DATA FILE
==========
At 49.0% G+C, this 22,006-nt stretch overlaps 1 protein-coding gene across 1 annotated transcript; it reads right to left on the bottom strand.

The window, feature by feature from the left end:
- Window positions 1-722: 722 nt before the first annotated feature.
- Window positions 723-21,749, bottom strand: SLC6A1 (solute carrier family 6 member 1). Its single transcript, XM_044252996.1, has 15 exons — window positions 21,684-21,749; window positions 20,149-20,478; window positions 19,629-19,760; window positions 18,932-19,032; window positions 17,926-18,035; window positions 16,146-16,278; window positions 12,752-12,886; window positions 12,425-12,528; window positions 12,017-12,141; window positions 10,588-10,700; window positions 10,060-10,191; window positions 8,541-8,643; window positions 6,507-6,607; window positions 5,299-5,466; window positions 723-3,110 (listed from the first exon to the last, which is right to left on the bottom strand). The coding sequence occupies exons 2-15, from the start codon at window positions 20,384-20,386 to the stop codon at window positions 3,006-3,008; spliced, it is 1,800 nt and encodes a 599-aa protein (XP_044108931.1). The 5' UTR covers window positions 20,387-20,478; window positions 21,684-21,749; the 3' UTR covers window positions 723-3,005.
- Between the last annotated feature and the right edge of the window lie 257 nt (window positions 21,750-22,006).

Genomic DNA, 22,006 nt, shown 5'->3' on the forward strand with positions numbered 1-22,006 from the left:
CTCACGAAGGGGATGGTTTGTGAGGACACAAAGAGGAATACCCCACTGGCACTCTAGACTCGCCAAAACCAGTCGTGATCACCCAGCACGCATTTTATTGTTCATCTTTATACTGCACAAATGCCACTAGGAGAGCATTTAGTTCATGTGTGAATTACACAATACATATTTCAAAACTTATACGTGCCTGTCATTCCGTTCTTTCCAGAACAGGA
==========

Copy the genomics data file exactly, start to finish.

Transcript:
At 49.0% G+C, this 22,006-nt stretch overlaps 1 protein-coding gene across 1 annotated transcript; it reads right to left on the bottom strand.

The window, feature by feature from the left end:
- Window positions 1-722: 722 nt before the first annotated feature.
- Window positions 723-21,749, bottom strand: SLC6A1 (solute carrier family 6 member 1). Its single transcript, XM_044252996.1, has 15 exons — window positions 21,684-21,749; window positions 20,149-20,478; window positions 19,629-19,760; window positions 18,932-19,032; window positions 17,926-18,035; window positions 16,146-16,278; window positions 12,752-12,886; window positions 12,425-12,528; window positions 12,017-12,141; window positions 10,588-10,700; window positions 10,060-10,191; window positions 8,541-8,643; window positions 6,507-6,607; window positions 5,299-5,466; window positions 723-3,110 (listed from the first exon to the last, which is right to left on the bottom strand). The coding sequence occupies exons 2-15, from the start codon at window positions 20,384-20,386 to the stop codon at window positions 3,006-3,008; spliced, it is 1,800 nt and encodes a 599-aa protein (XP_044108931.1). The 5' UTR covers window positions 20,387-20,478; window positions 21,684-21,749; the 3' UTR covers window positions 723-3,005.
- Between the last annotated feature and the right edge of the window lie 257 nt (window positions 21,750-22,006).

Genomic DNA, 22,006 nt, shown 5'->3' on the forward strand with positions numbered 1-22,006 from the left:
CTCACGAAGGGGATGGTTTGTGAGGACACAAAGAGGAATACCCCACTGGCACTCTAGACTCGCCAAAACCAGTCGTGATCACCCAGCACGCATTTTATTGTTCATCTTTATACTGCACAAATGCCACTAGGAGAGCATTTAGTTCATGTGTGAATTACACAATACATATTTCAAAACTTATACGTGCCTGTCATTCCGTTCTTTCCAGAACAGGA